He thought: “Dreams, though completely overwhelming, are instantaneous; they fall as though they were placed, and placed as though they have meaning. The subconscious creates them and extinguishes them silently. If lucky, or prone to extrapolate what does not exist, maybe the dream can look like it has a meaning. Sometimes it means something. It probably does not. Maybe the dream can turn your life around, maybe a dream can lubricate you so that the tight hand that grips your heart and pulls it to the ground will slip, just enough, and you can be free. Maybe, but often not. What a nice thing that would be, if dreams had enough energy to lift you and move you and carry you about, soaked with an emotion or particular image so that falling was flying and flying was real.”
Brennan was in a cycle. He was in the lowest point of what was a common and nearly calendar occurrence that was a side effect of reflection: the Winter Weight. To most, it is called depression. To most writers it is called writer’s block. Musicians call it being in a slump. He called it both. He called it everything bad, but not depression. His sentences became short. Nothing came out right. Nothing came out well. Nothing was executed well. Nothing was right. Nothing. He was sad. It was a bad time, but he was used to it.
Evening came. The sky was onerous and the only thing without rich color. Colors of the world around Brennan were taken from a palette of thick greens, browns, and grays, a palette of the pacific northwest. Brennan sat on a wall just outside his house thinking about dreams and what dreams are and how they make him feel. He thought: dreams lived on a pedestal held up by reinforcement to follow your dreams, but it was never explained what a “dream” was. Ideas reeled in his head. Ideas about the difference between a dream while asleep and an aspiration. He never believed that dreams at night could affect the day, someone told him they could. He liked the evening, he liked when it got dark. the darkness let him think and act the way he wanted without judgement. He felt calm in the darkness. Most importantly he was controlled. Sometimes he got riled up and giggly or happy, which made him depressed because he felt silly and fake. The darkness composed him.
The stone wall was wet so his pants soaked through. They turned from brown to nearly black. In the winter there was no snow, only wet fog, thick air, and, of course, the Winter Weight. The weather during the wintertime was perfect for the Weight because the light was darker. Midday looked like the late moments of a summer’s dawn, which kept the weather out of mind. During the summer it was hard to be depressed because the light was too strong, and too hot, so it was distracting to be outside. During the summer it was too easy to go indoors to escape the oppressive temperature, but Brennan preferred the outdoors anyway. The outside was pleasant, he lived in a nice, quiet place.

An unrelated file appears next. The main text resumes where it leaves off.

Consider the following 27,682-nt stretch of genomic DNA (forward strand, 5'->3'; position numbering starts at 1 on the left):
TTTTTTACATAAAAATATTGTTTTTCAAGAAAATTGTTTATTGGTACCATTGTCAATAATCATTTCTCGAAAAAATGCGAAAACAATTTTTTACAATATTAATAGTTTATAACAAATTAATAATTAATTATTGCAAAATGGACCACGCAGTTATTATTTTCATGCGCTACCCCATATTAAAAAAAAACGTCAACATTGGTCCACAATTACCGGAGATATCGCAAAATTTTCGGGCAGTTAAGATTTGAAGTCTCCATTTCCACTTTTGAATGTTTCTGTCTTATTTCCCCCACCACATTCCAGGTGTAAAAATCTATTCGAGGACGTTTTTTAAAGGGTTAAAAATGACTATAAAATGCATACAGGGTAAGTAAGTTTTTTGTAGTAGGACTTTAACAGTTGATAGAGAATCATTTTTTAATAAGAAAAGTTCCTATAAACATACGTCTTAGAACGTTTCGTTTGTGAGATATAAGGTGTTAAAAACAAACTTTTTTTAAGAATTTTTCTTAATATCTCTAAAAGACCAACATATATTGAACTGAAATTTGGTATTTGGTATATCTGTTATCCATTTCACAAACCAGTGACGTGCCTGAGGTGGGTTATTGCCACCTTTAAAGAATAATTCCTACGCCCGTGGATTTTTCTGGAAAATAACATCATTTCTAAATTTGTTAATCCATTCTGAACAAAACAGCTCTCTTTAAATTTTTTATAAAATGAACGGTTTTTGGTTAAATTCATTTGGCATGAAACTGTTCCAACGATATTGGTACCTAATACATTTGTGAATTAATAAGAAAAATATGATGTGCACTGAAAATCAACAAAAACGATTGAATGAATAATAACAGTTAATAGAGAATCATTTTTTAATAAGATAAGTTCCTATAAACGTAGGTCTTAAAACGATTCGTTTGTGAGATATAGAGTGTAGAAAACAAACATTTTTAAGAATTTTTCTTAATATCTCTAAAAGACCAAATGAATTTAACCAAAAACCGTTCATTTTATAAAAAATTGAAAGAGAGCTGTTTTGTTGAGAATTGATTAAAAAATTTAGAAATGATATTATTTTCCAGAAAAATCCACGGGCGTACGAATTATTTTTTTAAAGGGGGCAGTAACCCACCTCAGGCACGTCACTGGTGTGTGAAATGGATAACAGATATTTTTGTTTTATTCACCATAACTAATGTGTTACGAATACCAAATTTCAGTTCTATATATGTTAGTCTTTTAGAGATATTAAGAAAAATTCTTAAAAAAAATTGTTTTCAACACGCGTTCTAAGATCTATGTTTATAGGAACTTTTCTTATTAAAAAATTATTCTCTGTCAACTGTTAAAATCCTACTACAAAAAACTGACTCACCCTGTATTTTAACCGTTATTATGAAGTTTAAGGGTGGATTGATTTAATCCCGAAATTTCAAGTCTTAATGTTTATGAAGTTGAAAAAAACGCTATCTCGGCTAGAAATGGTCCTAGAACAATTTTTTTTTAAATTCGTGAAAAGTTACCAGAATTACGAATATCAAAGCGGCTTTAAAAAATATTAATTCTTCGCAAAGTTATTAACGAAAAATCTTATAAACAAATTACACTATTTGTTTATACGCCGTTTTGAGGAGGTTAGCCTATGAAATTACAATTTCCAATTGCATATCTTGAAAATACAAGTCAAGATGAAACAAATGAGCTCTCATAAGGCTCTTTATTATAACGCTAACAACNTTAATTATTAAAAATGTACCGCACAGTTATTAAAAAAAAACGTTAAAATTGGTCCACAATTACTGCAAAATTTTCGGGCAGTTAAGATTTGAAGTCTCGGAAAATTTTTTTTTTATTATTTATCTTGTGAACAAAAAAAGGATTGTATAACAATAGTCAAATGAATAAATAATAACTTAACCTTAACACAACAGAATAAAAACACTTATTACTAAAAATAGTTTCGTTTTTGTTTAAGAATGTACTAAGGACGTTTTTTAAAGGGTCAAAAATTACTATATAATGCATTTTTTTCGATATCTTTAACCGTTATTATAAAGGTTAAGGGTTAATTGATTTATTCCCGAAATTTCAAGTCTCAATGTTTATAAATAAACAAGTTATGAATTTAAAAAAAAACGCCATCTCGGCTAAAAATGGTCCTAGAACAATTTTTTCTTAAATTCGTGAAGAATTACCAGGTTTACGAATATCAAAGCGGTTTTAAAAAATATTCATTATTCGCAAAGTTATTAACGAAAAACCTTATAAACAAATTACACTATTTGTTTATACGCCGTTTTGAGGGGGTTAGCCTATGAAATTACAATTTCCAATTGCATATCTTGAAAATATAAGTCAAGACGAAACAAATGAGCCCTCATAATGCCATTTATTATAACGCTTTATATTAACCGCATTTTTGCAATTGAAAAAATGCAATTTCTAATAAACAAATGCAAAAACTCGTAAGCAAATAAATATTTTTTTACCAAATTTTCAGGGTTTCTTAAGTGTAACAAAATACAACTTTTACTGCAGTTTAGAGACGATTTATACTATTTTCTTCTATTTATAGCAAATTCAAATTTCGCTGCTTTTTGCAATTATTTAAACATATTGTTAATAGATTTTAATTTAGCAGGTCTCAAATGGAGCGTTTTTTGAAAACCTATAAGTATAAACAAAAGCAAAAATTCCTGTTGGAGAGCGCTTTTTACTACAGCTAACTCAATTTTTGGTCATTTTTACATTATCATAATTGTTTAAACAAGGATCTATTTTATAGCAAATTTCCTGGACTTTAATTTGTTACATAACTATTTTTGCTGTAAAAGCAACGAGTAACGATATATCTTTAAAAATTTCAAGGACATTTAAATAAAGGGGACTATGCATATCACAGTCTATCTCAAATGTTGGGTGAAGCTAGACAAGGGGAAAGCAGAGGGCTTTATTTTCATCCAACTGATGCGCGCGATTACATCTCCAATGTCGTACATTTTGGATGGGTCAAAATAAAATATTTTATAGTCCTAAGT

The house was spacious. Intense edges wrapped it with hard corners and lots of sides; it seemed quite angular from the ground. A bird might have looked down and seen a big teardrop. “There must be some birds with bad vision,” he thought. Such birds would have had a hard time seeing the rough perimeter of the house, only the general shape would manifest. In the way a sawblade, though jagged, still looks like a circle, this house looked like a tear. It had a large, definitive corner on one end and smaller corners and rooms on the other. “Things sometimes look sad when the details are not clear,” he thought. The house had the same quality. It was old and made of redwood.
The sharp end of the tear pointed northeast, and the rest looked out on a vast green: a striking view of a gently rolling prairie. When he had to be inside he sat at his window and took it all in because his desk was good for sitting and thinking. The teardrop was the last property for miles, nestled on the outskirts of Breen. His backyard melted into the Cannenta Plains, which is the view he adored so much. The plains were his space, he claimed them when he was little and got too sad to be with his parents or to eat or to sleep. Or to be or not to be. He would run out and litter the grass with his teardrops. Cannenta sprawled out for eternity and hugged him within its folds.